Naturally the best part of the FMCS-1 is the very accurate and detailed information it provides about what's being broadcast. In fact, the unit provides nearly every bit of essential modulation data and more. Information about RF modulation and stereo multiplex are provided in both summary and detail views with bargraph meters. A surprisingly good and very handy three-page spectrum analyzer allows for close inspection of the composite spectrum and gives the user ability to confirm radiated energy is within limits. The unit incorporates two SCA monitors and an RDS monitor with a full page dedicated to basic RDS data, too.
Six balanced and two unbalanced analog outputs as well as four AES unbalanced digital outputs are provided. All are user assignable to output any combination of audio from each demod as well as the pilot tone, stereo matrix, and a test tone. Alarms can be setup to close one of four user-configurable contacts, send an email, display on the front panel, or any combination of the three. Thresholds and timeouts are fully user adjustable. All network I/O is handled by the Lantronix XPort AR embedded device server that now supports SMTP mail relays. Analog and LVDS digital composite outputs round out the rear panel.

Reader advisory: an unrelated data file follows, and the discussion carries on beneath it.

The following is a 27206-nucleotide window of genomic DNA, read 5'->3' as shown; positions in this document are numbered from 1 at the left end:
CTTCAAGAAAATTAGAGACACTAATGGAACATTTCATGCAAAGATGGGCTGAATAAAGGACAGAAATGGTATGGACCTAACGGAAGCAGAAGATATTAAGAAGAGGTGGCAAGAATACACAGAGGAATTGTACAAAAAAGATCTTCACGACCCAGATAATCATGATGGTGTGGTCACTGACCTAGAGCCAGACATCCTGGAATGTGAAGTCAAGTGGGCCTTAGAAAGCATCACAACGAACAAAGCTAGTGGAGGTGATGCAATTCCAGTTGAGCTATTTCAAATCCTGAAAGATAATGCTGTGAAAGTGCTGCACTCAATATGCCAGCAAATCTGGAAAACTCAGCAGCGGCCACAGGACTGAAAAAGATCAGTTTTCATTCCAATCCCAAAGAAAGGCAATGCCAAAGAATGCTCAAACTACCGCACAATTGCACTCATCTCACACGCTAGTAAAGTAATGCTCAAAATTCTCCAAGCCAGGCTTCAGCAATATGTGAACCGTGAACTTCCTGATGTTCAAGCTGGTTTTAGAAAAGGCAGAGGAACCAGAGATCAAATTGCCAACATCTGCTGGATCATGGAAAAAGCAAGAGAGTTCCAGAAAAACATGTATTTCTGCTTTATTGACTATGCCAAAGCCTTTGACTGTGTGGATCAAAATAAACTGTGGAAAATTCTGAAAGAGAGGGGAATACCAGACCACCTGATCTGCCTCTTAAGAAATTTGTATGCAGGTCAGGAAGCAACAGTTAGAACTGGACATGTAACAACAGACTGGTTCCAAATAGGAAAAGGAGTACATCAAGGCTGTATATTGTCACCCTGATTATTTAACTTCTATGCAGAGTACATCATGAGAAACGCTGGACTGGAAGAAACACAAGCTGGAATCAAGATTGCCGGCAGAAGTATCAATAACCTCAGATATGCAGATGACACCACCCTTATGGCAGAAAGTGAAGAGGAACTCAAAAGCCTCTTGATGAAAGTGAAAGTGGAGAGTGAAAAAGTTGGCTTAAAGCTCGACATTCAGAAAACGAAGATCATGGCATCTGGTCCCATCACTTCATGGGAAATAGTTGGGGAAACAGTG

Normally I prefer discrete components to an all-in-one box because rarely do combo units make a positive impression on me. The combination AM/FM/cassette recorder/turntable I had as a teenager did everything I wanted it to do; just none of it well. This Belar and its sibling, the FMHD-1, are notable exceptions and are more than worthy of a few rack units in your transmitter room rack.
Kernen is chief engineer of Greater Media Detroit.